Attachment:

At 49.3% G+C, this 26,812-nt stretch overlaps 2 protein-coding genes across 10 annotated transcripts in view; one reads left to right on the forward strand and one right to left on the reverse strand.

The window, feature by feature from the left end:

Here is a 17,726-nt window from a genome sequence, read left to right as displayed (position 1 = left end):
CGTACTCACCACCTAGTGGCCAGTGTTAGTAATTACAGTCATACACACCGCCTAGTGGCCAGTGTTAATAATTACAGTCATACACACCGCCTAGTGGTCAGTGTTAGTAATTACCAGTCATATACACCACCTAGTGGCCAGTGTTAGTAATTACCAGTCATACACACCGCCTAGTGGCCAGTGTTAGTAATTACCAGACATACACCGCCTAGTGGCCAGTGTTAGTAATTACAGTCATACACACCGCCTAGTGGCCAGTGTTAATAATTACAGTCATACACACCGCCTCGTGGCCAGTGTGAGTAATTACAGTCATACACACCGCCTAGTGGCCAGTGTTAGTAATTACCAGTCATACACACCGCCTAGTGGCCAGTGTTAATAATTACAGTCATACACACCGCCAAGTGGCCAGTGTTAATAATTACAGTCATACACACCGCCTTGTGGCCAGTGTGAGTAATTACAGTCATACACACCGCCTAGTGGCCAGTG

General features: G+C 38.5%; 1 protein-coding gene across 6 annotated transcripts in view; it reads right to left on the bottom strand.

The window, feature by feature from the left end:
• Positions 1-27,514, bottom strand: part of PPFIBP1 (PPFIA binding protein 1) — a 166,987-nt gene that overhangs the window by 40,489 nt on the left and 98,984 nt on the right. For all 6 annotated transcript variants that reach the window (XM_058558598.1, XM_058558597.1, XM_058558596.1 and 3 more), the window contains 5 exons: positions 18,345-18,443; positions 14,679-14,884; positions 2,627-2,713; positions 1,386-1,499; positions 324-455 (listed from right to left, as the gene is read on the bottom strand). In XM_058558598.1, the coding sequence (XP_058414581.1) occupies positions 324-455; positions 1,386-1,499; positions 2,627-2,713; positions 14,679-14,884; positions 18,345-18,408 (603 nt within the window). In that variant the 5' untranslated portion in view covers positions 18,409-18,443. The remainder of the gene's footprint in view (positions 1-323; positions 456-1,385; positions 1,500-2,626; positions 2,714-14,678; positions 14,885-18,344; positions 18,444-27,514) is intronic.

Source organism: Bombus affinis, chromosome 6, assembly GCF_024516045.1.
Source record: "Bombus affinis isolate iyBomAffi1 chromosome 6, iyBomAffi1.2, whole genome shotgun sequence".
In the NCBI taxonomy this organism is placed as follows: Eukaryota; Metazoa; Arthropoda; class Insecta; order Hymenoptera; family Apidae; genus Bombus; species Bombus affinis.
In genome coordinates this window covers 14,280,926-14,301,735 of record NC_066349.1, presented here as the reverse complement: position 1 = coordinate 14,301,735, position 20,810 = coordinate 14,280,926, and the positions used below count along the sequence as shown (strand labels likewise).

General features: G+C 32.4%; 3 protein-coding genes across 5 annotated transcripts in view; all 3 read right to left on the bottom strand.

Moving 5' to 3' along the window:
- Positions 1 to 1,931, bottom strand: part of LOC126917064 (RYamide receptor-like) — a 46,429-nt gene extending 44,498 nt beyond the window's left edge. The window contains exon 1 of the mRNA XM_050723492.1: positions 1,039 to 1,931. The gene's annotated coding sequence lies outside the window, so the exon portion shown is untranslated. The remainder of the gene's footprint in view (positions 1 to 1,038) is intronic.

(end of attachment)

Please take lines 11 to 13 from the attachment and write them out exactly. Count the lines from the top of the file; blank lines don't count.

In genome coordinates this window covers 14,280,926-14,301,735 of record NC_066349.1, presented here as the reverse complement: position 1 = coordinate 14,301,735, position 20,810 = coordinate 14,280,926, and the positions used below count along the sequence as shown (strand labels likewise).

General features: G+C 32.4%; 3 protein-coding genes across 5 annotated transcripts in view; all 3 read right to left on the bottom strand.

Moving 5' to 3' along the window: